The topic of energy saving in circuits using compressed air is by no means a new one. Precise guidelines have already been laid down for some time to help assess costs and potential savings, rules have been defined for designing systems, best practices drafted for maintaining them and products developed to facilitate maintenance and provide those footing the bills with not just tangible economic benefits, but also with concrete results to protect our environment.

The assessment of costs and potential savings is a specific aspect that precedes, accompanies and completes the more technical issues related to compressed air. It is crucial to decide how many and which investments to make to ensure an economic return in terms of energy saving, but it is a solution that must be tailor-made by taking measurements directly in the place where the compressed air is produced and used. There are a host of variables which range from energy prices to economic support that institutions offer companies to encourage energy savings (e.g. white certificates and EsCo), the age of the systems and the resulting maintenance costs to the perceived value of the issue of energy savings in a given target market where an automatic machine may be sold. This can translate into a real mark-up for the company that produces the machinery. The average production costs of compressed air, therefore, are very significant and undoubtedly a good starting point. They range from 0.015 €/Nm3 to 0.030 €/Nm3 and mainly take into account energy costs for operating compressors and the ratio between the compressed air produced by them and the compressed air actually used to perform the work on the systems.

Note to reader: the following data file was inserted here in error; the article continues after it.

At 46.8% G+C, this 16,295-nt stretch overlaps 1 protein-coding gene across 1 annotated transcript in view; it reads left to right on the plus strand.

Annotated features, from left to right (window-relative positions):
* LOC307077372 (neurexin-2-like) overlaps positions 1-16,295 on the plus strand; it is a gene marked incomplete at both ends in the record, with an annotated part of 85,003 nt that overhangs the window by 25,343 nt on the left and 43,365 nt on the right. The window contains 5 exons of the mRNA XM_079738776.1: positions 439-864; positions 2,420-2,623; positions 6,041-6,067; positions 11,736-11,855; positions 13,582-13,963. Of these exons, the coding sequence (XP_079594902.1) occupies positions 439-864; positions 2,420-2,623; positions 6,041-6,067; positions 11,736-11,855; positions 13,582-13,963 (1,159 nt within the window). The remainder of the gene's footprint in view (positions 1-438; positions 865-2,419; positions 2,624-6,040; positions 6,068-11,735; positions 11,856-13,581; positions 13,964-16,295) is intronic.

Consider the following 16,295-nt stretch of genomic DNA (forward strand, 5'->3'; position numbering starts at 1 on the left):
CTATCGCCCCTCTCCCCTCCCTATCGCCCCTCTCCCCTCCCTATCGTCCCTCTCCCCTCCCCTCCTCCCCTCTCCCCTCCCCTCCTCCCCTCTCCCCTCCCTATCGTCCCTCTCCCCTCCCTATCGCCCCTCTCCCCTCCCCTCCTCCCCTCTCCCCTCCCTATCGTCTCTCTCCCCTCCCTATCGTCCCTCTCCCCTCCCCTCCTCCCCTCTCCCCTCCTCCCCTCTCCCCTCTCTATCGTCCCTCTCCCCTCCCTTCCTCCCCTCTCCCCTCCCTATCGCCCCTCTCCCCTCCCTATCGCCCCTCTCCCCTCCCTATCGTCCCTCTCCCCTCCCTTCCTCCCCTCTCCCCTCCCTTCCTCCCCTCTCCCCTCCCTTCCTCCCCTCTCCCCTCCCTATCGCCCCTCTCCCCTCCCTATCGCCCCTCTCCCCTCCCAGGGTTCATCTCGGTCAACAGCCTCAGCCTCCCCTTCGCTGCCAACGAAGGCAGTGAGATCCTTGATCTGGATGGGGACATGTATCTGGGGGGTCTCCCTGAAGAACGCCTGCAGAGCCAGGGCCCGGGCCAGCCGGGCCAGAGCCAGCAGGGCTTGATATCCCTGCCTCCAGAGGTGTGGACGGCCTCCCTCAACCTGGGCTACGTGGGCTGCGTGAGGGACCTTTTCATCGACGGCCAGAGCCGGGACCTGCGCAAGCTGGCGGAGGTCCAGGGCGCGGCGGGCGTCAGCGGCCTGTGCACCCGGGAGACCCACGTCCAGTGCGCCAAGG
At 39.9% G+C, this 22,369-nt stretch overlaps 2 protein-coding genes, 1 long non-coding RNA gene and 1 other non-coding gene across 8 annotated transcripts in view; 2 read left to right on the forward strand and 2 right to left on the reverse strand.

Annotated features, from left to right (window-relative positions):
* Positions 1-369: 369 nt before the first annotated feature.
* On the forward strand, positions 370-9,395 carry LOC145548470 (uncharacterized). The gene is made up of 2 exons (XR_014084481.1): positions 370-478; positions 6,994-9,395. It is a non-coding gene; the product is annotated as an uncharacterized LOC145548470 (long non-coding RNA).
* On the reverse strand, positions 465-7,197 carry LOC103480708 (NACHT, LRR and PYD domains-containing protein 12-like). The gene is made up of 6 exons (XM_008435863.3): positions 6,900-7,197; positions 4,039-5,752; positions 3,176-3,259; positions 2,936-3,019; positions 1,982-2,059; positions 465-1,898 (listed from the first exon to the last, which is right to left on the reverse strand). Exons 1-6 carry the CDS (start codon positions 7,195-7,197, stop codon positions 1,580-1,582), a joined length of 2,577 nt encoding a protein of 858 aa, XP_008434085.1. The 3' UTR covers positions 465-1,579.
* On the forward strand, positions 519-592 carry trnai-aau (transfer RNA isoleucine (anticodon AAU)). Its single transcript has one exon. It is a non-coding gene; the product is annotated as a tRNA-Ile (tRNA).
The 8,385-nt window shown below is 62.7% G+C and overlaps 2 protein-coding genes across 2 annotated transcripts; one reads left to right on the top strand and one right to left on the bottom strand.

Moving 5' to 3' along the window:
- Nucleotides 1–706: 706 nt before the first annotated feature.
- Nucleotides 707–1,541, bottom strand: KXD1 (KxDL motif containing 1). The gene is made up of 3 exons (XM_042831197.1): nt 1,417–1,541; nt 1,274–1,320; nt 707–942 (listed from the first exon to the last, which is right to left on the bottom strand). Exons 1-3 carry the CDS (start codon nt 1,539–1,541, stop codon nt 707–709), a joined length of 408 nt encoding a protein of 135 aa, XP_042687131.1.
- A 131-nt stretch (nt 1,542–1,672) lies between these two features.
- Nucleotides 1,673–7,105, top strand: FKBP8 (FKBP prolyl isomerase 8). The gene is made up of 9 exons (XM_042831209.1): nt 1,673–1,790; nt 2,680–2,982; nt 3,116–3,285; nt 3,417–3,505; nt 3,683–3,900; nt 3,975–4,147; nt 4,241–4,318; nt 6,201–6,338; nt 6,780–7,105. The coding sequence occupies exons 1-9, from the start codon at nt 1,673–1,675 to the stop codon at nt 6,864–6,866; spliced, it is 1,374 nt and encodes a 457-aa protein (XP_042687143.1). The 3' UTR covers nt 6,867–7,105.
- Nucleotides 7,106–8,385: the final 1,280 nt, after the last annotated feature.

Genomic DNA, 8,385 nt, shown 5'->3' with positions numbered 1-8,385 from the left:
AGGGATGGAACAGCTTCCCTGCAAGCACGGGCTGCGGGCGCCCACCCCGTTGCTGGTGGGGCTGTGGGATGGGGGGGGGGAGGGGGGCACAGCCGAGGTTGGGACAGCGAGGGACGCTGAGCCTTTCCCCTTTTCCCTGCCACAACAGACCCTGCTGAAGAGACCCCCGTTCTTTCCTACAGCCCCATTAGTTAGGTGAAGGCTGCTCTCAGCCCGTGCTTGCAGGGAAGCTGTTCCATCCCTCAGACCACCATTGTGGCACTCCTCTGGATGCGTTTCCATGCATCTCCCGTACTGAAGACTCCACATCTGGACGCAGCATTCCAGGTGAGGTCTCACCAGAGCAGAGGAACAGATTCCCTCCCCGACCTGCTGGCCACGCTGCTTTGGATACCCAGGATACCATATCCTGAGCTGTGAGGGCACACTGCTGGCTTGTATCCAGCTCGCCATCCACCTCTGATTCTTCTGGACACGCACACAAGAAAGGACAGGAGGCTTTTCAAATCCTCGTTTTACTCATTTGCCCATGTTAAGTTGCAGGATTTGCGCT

From a more technical point of view, the topic of energy saving needs to be tackled by dividing the systems that use compressed air into three main blocks, each one with its own characteristics and problems in terms of optimisation:

  • the block generating compressed air: compressors and the energy sources feeding them
  • the block distributing the compressed air: distribution line design, construction and relative components
  • the block of systems: where the compressed air generates useful work for the application

This division is valid both for systems intended as distribution lines, i.e. those in most workshops and production plants which take compressed air to automatic machines, pneumatic tools, compressed air guns, etc. both for the circuits that distribute the air inside the automatic machines themselves which can be considered distribution systems and consumers in their own right.

If we limit the scope of the discussion to air distribution inside automated machines, there are a host of products available on the market in terms of energy saving aimed at monitoring and optimising consumption. The situation is different when it comes to compressed air savings on consumers. Here the breadth of solutions is not particularly wide, possibly because of technical issues related to dedicated component costs that often do not justify investments in relation to their performance in terms of savings.

Among the main users in terms of numbers and importance for the consumption of compressed air that can be included in automatic machines, are pneumatic cylinders.

Can a part of the energy from the compressed air discharged be used by the cylinder to carry out other work?

Is it possible to optimise the operation of the cylinder based on the work it must perform to reduce the consumption of air?

Is it possible to easily and accurately identify any leakages on the cylinder or valve side to take prompt action and limit air loss?

In the event of leaks, is it possible to effectively limit the air loss until the next maintenance or replacement intervention

And finally, is it possible to optimize compressed air consumption on existing systems, easily and without jeopardizing their operation?

The answer to these and other questions is yes, you can with CROV_DS, a one-of-a-kind product which you are invited to learn more about here.